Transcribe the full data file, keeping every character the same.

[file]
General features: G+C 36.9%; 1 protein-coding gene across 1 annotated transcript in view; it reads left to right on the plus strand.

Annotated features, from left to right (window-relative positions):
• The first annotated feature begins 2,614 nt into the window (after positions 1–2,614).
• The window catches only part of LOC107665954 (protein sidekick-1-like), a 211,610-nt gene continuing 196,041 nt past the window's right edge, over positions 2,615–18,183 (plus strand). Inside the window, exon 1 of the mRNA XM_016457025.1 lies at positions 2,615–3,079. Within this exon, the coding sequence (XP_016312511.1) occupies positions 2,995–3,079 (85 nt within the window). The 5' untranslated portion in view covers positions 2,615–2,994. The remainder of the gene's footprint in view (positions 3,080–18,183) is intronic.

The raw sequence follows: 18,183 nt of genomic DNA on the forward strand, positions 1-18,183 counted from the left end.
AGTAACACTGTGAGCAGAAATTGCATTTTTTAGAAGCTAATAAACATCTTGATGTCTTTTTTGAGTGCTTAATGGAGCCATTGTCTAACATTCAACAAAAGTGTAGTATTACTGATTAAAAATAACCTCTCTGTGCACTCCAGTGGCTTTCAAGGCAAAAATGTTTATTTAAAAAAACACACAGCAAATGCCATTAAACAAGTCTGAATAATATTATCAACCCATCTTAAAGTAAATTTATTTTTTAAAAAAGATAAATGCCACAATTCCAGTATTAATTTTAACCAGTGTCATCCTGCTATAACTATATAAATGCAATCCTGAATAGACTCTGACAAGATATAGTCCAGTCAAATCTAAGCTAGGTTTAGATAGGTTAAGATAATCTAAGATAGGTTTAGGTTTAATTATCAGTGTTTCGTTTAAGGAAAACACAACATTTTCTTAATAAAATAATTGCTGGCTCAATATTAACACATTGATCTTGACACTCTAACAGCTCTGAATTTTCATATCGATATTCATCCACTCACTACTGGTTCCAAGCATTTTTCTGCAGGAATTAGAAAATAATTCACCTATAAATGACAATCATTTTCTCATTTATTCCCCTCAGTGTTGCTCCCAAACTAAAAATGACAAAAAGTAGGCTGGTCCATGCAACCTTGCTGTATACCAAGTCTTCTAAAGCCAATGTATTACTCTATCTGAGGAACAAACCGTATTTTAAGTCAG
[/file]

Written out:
General features: G+C 36.9%; 1 protein-coding gene across 1 annotated transcript in view; it reads left to right on the plus strand.

Annotated features, from left to right (window-relative positions):
• The first annotated feature begins 2,614 nt into the window (after positions 1–2,614).
• The window catches only part of LOC107665954 (protein sidekick-1-like), a 211,610-nt gene continuing 196,041 nt past the window's right edge, over positions 2,615–18,183 (plus strand). Inside the window, exon 1 of the mRNA XM_016457025.1 lies at positions 2,615–3,079. Within this exon, the coding sequence (XP_016312511.1) occupies positions 2,995–3,079 (85 nt within the window). The 5' untranslated portion in view covers positions 2,615–2,994. The remainder of the gene's footprint in view (positions 3,080–18,183) is intronic.

The raw sequence follows: 18,183 nt of genomic DNA on the forward strand, positions 1-18,183 counted from the left end.
AGTAACACTGTGAGCAGAAATTGCATTTTTTAGAAGCTAATAAACATCTTGATGTCTTTTTTGAGTGCTTAATGGAGCCATTGTCTAACATTCAACAAAAGTGTAGTATTACTGATTAAAAATAACCTCTCTGTGCACTCCAGTGGCTTTCAAGGCAAAAATGTTTATTTAAAAAAACACACAGCAAATGCCATTAAACAAGTCTGAATAATATTATCAACCCATCTTAAAGTAAATTTATTTTTTAAAAAAGATAAATGCCACAATTCCAGTATTAATTTTAACCAGTGTCATCCTGCTATAACTATATAAATGCAATCCTGAATAGACTCTGACAAGATATAGTCCAGTCAAATCTAAGCTAGGTTTAGATAGGTTAAGATAATCTAAGATAGGTTTAGGTTTAATTATCAGTGTTTCGTTTAAGGAAAACACAACATTTTCTTAATAAAATAATTGCTGGCTCAATATTAACACATTGATCTTGACACTCTAACAGCTCTGAATTTTCATATCGATATTCATCCACTCACTACTGGTTCCAAGCATTTTTCTGCAGGAATTAGAAAATAATTCACCTATAAATGACAATCATTTTCTCATTTATTCCCCTCAGTGTTGCTCCCAAACTAAAAATGACAAAAAGTAGGCTGGTCCATGCAACCTTGCTGTATACCAAGTCTTCTAAAGCCAATGTATTACTCTATCTGAGGAACAAACCGTATTTTAAGTCAG